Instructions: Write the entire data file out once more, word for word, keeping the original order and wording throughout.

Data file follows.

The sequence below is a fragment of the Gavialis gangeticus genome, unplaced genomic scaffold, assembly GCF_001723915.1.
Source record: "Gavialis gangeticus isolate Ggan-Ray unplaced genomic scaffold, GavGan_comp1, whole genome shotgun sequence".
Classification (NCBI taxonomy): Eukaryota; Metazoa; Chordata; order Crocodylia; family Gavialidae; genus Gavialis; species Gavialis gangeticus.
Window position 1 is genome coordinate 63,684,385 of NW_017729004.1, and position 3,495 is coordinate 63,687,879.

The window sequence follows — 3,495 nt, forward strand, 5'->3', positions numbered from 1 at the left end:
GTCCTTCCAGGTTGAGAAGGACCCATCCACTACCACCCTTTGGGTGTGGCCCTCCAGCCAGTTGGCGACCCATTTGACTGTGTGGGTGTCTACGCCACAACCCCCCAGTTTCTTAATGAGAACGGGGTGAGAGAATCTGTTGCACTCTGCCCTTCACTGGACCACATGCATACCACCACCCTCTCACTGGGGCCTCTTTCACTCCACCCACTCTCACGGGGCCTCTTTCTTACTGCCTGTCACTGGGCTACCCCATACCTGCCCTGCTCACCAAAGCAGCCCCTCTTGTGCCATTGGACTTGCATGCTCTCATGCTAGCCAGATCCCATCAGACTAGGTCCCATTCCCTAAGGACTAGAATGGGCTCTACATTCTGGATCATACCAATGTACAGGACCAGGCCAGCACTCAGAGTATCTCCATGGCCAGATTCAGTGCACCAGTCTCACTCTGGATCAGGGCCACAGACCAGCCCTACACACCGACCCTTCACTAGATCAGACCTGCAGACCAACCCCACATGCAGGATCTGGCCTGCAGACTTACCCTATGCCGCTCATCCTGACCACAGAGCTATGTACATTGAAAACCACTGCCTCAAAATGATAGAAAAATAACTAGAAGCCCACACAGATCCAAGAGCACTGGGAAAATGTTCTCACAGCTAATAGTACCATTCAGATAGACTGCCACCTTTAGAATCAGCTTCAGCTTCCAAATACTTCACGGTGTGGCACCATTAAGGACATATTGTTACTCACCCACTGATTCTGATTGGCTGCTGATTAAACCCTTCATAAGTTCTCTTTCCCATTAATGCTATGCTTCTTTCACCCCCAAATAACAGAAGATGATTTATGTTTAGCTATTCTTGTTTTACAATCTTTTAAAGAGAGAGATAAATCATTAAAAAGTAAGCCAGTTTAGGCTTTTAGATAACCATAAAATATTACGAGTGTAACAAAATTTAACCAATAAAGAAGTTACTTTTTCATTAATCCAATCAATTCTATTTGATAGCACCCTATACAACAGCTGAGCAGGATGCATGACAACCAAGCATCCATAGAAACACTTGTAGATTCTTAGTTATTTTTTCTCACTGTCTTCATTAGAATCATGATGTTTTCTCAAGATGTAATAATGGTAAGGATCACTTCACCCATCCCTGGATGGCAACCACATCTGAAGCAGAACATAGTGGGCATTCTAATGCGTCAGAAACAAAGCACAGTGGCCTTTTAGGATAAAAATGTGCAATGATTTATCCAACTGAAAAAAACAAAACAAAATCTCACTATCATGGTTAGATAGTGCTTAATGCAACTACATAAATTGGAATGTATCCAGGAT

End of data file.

The sequence below is a fragment of the Gavialis gangeticus genome, unplaced genomic scaffold, assembly GCF_001723915.1.
Source record: "Gavialis gangeticus isolate Ggan-Ray unplaced genomic scaffold, GavGan_comp1, whole genome shotgun sequence".
Classification (NCBI taxonomy): Eukaryota; Metazoa; Chordata; order Crocodylia; family Gavialidae; genus Gavialis; species Gavialis gangeticus.
Window position 1 is genome coordinate 63,684,385 of NW_017729004.1, and position 3,495 is coordinate 63,687,879.

The window sequence follows — 3,495 nt, forward strand, 5'->3', positions numbered from 1 at the left end:
GTCCTTCCAGGTTGAGAAGGACCCATCCACTACCACCCTTTGGGTGTGGCCCTCCAGCCAGTTGGCGACCCATTTGACTGTGTGGGTGTCTACGCCACAACCCCCCAGTTTCTTAATGAGAACGGGGTGAGAGAATCTGTTGCACTCTGCCCTTCACTGGACCACATGCATACCACCACCCTCTCACTGGGGCCTCTTTCACTCCACCCACTCTCACGGGGCCTCTTTCTTACTGCCTGTCACTGGGCTACCCCATACCTGCCCTGCTCACCAAAGCAGCCCCTCTTGTGCCATTGGACTTGCATGCTCTCATGCTAGCCAGATCCCATCAGACTAGGTCCCATTCCCTAAGGACTAGAATGGGCTCTACATTCTGGATCATACCAATGTACAGGACCAGGCCAGCACTCAGAGTATCTCCATGGCCAGATTCAGTGCACCAGTCTCACTCTGGATCAGGGCCACAGACCAGCCCTACACACCGACCCTTCACTAGATCAGACCTGCAGACCAACCCCACATGCAGGATCTGGCCTGCAGACTTACCCTATGCCGCTCATCCTGACCACAGAGCTATGTACATTGAAAACCACTGCCTCAAAATGATAGAAAAATAACTAGAAGCCCACACAGATCCAAGAGCACTGGGAAAATGTTCTCACAGCTAATAGTACCATTCAGATAGACTGCCACCTTTAGAATCAGCTTCAGCTTCCAAATACTTCACGGTGTGGCACCATTAAGGACATATTGTTACTCACCCACTGATTCTGATTGGCTGCTGATTAAACCCTTCATAAGTTCTCTTTCCCATTAATGCTATGCTTCTTTCACCCCCAAATAACAGAAGATGATTTATGTTTAGCTATTCTTGTTTTACAATCTTTTAAAGAGAGAGATAAATCATTAAAAAGTAAGCCAGTTTAGGCTTTTAGATAACCATAAAATATTACGAGTGTAACAAAATTTAACCAATAAAGAAGTTACTTTTTCATTAATCCAATCAATTCTATTTGATAGCACCCTATACAACAGCTGAGCAGGATGCATGACAACCAAGCATCCATAGAAACACTTGTAGATTCTTAGTTATTTTTTCTCACTGTCTTCATTAGAATCATGATGTTTTCTCAAGATGTAATAATGGTAAGGATCACTTCACCCATCCCTGGATGGCAACCACATCTGAAGCAGAACATAGTGGGCATTCTAATGCGTCAGAAACAAAGCACAGTGGCCTTTTAGGATAAAAATGTGCAATGATTTATCCAACTGAAAAAAACAAAACAAAATCTCACTATCATGGTTAGATAGTGCTTAATGCAACTACATAAATTGGAATGTATCCAGGAT